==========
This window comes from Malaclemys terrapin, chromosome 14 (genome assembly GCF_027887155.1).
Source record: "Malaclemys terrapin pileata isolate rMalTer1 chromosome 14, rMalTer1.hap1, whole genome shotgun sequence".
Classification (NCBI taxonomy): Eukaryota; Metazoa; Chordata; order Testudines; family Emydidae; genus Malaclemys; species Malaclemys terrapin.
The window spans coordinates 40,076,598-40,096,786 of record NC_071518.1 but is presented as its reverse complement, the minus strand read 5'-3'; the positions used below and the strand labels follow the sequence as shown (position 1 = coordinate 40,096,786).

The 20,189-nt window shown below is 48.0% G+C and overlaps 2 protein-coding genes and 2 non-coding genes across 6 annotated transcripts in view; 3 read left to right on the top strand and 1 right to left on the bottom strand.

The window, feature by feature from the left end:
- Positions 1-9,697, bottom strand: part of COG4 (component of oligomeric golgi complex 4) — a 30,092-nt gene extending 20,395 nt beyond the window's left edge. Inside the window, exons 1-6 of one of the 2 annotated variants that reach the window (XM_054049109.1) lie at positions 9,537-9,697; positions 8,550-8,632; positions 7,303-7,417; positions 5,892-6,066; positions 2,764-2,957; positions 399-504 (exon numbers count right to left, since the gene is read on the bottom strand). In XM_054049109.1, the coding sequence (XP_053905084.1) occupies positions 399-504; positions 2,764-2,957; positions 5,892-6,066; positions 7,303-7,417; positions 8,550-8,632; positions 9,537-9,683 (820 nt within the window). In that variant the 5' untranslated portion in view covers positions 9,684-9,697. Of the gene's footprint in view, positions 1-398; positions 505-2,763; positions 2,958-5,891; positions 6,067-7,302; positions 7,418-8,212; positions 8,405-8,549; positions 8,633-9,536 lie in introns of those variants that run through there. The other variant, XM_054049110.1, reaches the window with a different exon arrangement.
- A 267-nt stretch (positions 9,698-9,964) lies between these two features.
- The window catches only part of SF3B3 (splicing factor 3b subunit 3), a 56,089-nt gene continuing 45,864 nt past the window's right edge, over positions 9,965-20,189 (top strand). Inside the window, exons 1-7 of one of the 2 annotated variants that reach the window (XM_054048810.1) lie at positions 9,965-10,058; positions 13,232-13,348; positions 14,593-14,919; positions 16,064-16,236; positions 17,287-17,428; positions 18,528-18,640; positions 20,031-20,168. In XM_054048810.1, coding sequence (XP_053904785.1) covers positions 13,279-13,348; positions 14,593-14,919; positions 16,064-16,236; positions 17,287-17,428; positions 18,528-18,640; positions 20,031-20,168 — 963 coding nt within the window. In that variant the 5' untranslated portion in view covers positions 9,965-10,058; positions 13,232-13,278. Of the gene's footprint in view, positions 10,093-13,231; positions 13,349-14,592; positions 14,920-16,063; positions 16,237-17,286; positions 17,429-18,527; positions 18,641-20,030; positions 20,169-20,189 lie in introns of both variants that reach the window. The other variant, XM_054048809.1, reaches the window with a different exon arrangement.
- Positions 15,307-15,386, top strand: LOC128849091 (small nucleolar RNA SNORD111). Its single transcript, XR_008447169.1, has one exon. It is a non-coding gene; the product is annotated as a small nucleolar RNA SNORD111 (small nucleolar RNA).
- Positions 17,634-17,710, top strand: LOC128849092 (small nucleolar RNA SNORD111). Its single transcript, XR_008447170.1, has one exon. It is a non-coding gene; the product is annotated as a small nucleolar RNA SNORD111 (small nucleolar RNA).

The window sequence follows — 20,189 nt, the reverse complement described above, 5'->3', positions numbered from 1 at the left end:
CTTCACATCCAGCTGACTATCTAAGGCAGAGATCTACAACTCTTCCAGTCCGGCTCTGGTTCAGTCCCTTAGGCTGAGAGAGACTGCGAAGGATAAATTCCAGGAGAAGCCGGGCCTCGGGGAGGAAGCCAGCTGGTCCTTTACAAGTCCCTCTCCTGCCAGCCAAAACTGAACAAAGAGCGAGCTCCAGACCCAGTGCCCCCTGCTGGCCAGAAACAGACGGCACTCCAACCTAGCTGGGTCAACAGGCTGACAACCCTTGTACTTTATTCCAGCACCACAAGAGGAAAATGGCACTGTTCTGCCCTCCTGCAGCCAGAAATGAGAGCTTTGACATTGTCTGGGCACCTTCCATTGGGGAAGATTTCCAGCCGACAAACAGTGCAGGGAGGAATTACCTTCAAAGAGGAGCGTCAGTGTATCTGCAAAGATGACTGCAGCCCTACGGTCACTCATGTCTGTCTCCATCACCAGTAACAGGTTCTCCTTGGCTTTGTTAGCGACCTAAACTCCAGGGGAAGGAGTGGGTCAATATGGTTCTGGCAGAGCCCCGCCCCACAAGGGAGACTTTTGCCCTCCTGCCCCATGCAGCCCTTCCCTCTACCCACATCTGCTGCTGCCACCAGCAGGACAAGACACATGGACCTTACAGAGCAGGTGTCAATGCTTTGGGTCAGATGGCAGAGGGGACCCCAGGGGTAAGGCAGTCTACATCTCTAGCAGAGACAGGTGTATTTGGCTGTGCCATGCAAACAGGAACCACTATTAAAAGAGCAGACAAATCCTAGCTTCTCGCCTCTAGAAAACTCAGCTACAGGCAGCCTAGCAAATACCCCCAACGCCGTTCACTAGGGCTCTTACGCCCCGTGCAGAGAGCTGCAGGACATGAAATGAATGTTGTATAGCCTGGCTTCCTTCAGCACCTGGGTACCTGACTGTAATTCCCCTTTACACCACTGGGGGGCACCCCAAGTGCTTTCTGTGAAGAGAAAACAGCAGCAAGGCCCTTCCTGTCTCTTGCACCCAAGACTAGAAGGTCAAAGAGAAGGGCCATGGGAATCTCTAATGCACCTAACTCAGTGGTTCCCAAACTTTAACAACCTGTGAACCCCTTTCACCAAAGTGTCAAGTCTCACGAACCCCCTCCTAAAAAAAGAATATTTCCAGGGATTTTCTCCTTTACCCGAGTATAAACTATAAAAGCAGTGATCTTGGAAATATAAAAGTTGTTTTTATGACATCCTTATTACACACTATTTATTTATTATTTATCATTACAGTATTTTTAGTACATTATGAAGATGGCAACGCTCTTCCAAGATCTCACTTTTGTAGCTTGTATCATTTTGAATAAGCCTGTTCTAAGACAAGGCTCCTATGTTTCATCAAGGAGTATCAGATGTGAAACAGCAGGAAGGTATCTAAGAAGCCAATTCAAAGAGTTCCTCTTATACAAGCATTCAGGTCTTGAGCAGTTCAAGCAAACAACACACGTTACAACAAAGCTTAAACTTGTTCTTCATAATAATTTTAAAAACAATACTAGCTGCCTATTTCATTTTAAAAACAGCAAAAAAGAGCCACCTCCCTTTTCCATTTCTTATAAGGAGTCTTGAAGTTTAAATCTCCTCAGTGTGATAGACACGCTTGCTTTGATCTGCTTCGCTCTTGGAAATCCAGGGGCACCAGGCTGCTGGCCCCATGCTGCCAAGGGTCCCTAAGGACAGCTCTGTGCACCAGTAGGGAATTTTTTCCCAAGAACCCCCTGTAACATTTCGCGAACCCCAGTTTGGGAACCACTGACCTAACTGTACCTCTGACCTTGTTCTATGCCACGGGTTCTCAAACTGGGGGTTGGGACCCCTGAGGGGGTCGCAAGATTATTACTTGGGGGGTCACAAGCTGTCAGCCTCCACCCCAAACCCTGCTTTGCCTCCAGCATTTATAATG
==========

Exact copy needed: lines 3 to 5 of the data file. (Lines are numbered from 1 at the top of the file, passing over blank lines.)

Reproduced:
Classification (NCBI taxonomy): Eukaryota; Metazoa; Chordata; order Testudines; family Emydidae; genus Malaclemys; species Malaclemys terrapin.
The window spans coordinates 40,076,598-40,096,786 of record NC_071518.1 but is presented as its reverse complement, the minus strand read 5'-3'; the positions used below and the strand labels follow the sequence as shown (position 1 = coordinate 40,096,786).

The 20,189-nt window shown below is 48.0% G+C and overlaps 2 protein-coding genes and 2 non-coding genes across 6 annotated transcripts in view; 3 read left to right on the top strand and 1 right to left on the bottom strand.